Doug Harvey (ice hockey)
- For the article on the baseball umpire, see: Doug Harvey (umpire)
Douglas Norman Harvey (December 19, 1924 in Montreal, Quebec - December 26, 1989) was a hockey player in the National Hockey League (NHL), considered by many to be one of the greatest defencemen to ever play the game.  
 Minor leagues
Harvey played minor league hockey in Oxford Park, Notre Dame de Grace in his native Montreal, Quebec, Canada, then began his professional career with the Montreal Royals of the Quebec Senior Hockey League where he played from 1945 to 1947, helping them win the Allan Cup. He then played one season with the Buffalo Bisons of the American Hockey League. He made the jump to the Montreal Canadiens of the NHL in the 1947'48 NHL season and remained with the team until 1961.
 NHL star
Under coach Dick Irvin, Harvey was named to the All-Star team 11 consecutive times, beginning in the 1951'52 NHL season. He won his first of seven James Norris Memorial Trophies in 1955, as the league's best defenceman. In an era when the defenceman's role did not include scoring points, Harvey used his skating speed and passing ability to become a factor in making the Canadiens a high-scoring team.
He earned six Stanley Cups, all with Montreal. In 1954, however, he scored a Cup-losing own-goal when he tipped the puck with his glove, after a deflected shot by Tony Leswick of the Detroit Red Wings and past goalie Gerry McNeil. McNeil was so crushed by the goal, he retired to coach junior hockey the next season, but returned to the Habs in 1956.
Harvey became an outspoken critic of the hockey establishment who "owned" players for life. In Harvey's day, players were paid a pittance compared to the millions being earned by the team owners. A superstar such as Harvey, who today would be paid millions, was earning less than $30,000 a season ($274,634 in 2008 dollars) at the peak of his career while playing every game in front of sell-out crowds. Harvey was one of the first to help organize the players association which so infuriated the Canadiens' owners that in 1961 they traded him to the then lowly New York Rangers. One of the individuals secretly blacklisted by the league owners, Harvey responded by winning still another Norris Trophy as a Ranger. He remained with New York until 1963 then played for several teams before finishing his NHL career in 1969 with the St. Louis Blues. He was actually listed as Coach of the New York Rangers in his first season in New York. REF http://www.sportsecyclopedia.com/nhl/nyr/nyrangers.html (( RE: Coaching Listings Half way down the page on the web reference. In Addition, he was also listed as Coach for the Kanas City Blues, which was the farm team affiliate for the NHL St Louis Blues 1967 - 68. (( Web Reference Hockydb.com....;; http://www.hockeydb.com/ihdb/stats/leagues/seasons/teams/0003531968.html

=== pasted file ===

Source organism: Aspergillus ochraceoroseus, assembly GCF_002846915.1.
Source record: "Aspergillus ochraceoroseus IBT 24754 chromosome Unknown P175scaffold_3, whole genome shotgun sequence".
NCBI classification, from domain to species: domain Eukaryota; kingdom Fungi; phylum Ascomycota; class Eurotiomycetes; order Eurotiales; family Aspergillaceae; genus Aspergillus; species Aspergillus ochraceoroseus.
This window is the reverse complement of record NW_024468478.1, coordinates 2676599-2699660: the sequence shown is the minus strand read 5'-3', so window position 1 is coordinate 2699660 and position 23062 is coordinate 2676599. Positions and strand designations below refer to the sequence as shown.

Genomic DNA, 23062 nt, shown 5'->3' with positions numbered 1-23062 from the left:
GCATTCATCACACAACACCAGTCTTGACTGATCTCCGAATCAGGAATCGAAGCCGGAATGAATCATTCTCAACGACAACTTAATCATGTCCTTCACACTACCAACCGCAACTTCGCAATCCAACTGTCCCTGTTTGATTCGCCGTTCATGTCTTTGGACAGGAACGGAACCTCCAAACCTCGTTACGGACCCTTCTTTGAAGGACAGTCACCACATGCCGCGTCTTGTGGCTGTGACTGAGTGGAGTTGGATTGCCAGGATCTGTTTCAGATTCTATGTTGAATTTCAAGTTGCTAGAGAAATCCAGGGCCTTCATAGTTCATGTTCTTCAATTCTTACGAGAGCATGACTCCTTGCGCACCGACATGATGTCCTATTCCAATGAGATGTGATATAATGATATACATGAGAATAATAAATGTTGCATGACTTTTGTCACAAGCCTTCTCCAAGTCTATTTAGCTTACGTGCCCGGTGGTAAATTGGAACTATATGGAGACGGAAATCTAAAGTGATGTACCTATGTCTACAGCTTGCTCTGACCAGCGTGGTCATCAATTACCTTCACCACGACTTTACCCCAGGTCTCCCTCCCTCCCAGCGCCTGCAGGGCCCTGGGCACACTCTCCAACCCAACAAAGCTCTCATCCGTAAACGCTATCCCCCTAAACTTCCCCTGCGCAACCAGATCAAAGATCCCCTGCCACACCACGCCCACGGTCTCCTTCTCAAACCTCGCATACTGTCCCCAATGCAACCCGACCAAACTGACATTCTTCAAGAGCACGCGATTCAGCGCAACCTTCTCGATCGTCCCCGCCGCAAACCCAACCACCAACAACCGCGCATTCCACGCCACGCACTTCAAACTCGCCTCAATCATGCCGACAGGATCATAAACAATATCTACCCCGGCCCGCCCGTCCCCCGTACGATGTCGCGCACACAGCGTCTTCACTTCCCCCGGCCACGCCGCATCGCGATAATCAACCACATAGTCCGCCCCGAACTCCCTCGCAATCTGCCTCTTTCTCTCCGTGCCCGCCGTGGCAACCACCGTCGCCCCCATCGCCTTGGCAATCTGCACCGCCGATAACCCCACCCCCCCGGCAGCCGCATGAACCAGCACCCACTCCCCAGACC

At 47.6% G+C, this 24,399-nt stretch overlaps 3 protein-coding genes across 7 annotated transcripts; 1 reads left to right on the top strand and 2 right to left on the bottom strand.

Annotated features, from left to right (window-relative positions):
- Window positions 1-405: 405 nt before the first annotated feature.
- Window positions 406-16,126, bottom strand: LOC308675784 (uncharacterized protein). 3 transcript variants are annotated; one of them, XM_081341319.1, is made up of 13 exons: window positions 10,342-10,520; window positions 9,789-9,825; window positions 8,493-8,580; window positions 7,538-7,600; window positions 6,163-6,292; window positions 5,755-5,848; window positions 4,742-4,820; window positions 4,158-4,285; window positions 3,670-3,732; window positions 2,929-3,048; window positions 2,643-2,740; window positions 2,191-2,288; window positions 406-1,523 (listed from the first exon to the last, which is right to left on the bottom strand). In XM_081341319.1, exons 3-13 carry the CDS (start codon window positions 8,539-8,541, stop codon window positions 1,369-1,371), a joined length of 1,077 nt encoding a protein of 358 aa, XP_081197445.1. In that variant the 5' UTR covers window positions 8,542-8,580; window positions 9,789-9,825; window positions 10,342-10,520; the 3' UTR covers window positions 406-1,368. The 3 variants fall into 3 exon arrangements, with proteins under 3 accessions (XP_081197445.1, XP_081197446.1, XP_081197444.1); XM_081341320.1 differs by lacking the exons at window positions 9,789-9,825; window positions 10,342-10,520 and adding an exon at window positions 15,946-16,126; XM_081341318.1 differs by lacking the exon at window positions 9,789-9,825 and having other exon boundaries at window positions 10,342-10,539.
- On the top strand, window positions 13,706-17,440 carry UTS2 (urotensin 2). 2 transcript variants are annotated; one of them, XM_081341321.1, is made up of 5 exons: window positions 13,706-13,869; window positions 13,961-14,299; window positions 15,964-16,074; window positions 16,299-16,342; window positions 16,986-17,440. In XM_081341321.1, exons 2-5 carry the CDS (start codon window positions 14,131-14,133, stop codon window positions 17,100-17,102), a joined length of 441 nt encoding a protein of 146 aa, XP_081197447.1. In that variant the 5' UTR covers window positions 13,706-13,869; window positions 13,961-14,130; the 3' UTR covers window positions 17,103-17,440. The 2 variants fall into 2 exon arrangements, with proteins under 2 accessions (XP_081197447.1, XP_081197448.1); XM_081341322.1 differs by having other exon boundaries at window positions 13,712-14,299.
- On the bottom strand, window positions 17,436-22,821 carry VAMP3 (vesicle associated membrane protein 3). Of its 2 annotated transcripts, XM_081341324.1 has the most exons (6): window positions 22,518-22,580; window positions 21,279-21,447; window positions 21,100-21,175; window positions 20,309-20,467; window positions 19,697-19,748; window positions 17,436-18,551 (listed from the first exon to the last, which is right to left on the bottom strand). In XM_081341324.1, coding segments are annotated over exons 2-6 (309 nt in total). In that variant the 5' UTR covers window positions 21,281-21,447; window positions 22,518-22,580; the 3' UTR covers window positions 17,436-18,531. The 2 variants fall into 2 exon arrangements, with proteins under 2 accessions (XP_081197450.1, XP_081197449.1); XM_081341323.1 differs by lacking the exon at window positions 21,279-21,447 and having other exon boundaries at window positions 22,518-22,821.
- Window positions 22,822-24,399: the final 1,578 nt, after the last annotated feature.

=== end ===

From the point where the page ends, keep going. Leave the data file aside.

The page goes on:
Post-NHL career
Well into his forties, and with limited education and no other skills besides hockey, Harvey eked out a living playing in the minor-pro leagues and with an assistant coaching tenure in the World Hockey Association. Although he was unanimously voted into the Hockey Hall of Fame in 1973, because of his involvement with the players' association, his sweater number wasn't retired by the Montreal Canadiens until 1985.
For years, Harvey battled alcoholism while suffering from bipolar disorder. In 1985 he was offered a job with the Montreal Canadiens as a scout. For 3 years, Harvey lived in the private railway car of Olive and John Diefenbaker, which was purchased years earlier by Joe Gorman, T. P. Gorman's son, and placed at the Connaught Park Racetrack entrance. Harvey's last Stanley Cup victory came in 1986, when the Montreal Canadiens were once again the winners of Lord Stanley's Cup. He died a few years later due to cirrhosis of the liver and was interred in the Notre-Dame-des-Neiges Cemetery in Montreal.
In 1998, he was ranked number 6 on The Hockey News' list of the 100 Greatest Hockey Players.
The government of Canada honoured Doug Harvey in 2000 with his image placed on a Canadian postage stamp.
In 2002, a book on his life was published. Titled Doug: The Doug Harvey Story, it was written by William Brown with a foreword by his former teammate, Jean Béliveau. His jersey number (#2) was retired on October 26, 1985.
 Career statistics
 See also
 External links
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